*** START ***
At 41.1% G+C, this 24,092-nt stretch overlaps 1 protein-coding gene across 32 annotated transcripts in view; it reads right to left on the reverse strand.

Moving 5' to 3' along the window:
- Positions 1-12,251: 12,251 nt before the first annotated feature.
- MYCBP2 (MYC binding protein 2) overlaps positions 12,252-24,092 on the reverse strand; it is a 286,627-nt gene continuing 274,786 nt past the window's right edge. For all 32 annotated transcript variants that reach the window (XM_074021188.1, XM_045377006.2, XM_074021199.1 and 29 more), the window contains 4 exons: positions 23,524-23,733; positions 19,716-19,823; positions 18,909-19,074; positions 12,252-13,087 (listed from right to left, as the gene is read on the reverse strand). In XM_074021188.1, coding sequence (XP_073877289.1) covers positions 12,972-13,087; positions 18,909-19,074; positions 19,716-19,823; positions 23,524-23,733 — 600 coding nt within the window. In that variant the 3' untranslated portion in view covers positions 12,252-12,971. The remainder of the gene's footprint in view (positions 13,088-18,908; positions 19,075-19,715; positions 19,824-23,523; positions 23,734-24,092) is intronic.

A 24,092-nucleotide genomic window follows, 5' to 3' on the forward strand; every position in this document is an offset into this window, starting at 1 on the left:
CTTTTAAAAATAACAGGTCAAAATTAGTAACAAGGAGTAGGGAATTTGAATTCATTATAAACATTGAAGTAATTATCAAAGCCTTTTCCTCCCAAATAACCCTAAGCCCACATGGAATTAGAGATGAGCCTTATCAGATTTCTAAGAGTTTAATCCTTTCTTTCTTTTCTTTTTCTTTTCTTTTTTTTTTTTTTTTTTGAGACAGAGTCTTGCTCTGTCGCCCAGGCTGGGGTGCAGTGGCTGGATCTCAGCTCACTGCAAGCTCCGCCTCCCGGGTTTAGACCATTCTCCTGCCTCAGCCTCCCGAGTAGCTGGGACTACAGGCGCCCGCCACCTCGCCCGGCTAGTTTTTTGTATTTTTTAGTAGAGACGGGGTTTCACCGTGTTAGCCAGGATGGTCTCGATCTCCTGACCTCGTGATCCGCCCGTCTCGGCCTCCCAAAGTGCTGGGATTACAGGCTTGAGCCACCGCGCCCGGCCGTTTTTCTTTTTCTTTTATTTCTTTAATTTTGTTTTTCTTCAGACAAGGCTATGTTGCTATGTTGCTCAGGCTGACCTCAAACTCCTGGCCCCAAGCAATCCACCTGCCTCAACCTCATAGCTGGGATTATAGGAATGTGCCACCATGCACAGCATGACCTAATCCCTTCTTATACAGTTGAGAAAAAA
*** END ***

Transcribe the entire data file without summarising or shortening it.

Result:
At 41.1% G+C, this 24,092-nt stretch overlaps 1 protein-coding gene across 32 annotated transcripts in view; it reads right to left on the reverse strand.

Moving 5' to 3' along the window:
- Positions 1-12,251: 12,251 nt before the first annotated feature.
- MYCBP2 (MYC binding protein 2) overlaps positions 12,252-24,092 on the reverse strand; it is a 286,627-nt gene continuing 274,786 nt past the window's right edge. For all 32 annotated transcript variants that reach the window (XM_074021188.1, XM_045377006.2, XM_074021199.1 and 29 more), the window contains 4 exons: positions 23,524-23,733; positions 19,716-19,823; positions 18,909-19,074; positions 12,252-13,087 (listed from right to left, as the gene is read on the reverse strand). In XM_074021188.1, coding sequence (XP_073877289.1) covers positions 12,972-13,087; positions 18,909-19,074; positions 19,716-19,823; positions 23,524-23,733 — 600 coding nt within the window. In that variant the 3' untranslated portion in view covers positions 12,252-12,971. The remainder of the gene's footprint in view (positions 13,088-18,908; positions 19,075-19,715; positions 19,824-23,523; positions 23,734-24,092) is intronic.

A 24,092-nucleotide genomic window follows, 5' to 3' on the forward strand; every position in this document is an offset into this window, starting at 1 on the left:
CTTTTAAAAATAACAGGTCAAAATTAGTAACAAGGAGTAGGGAATTTGAATTCATTATAAACATTGAAGTAATTATCAAAGCCTTTTCCTCCCAAATAACCCTAAGCCCACATGGAATTAGAGATGAGCCTTATCAGATTTCTAAGAGTTTAATCCTTTCTTTCTTTTCTTTTTCTTTTCTTTTTTTTTTTTTTTTTTGAGACAGAGTCTTGCTCTGTCGCCCAGGCTGGGGTGCAGTGGCTGGATCTCAGCTCACTGCAAGCTCCGCCTCCCGGGTTTAGACCATTCTCCTGCCTCAGCCTCCCGAGTAGCTGGGACTACAGGCGCCCGCCACCTCGCCCGGCTAGTTTTTTGTATTTTTTAGTAGAGACGGGGTTTCACCGTGTTAGCCAGGATGGTCTCGATCTCCTGACCTCGTGATCCGCCCGTCTCGGCCTCCCAAAGTGCTGGGATTACAGGCTTGAGCCACCGCGCCCGGCCGTTTTTCTTTTTCTTTTATTTCTTTAATTTTGTTTTTCTTCAGACAAGGCTATGTTGCTATGTTGCTCAGGCTGACCTCAAACTCCTGGCCCCAAGCAATCCACCTGCCTCAACCTCATAGCTGGGATTATAGGAATGTGCCACCATGCACAGCATGACCTAATCCCTTCTTATACAGTTGAGAAAAAA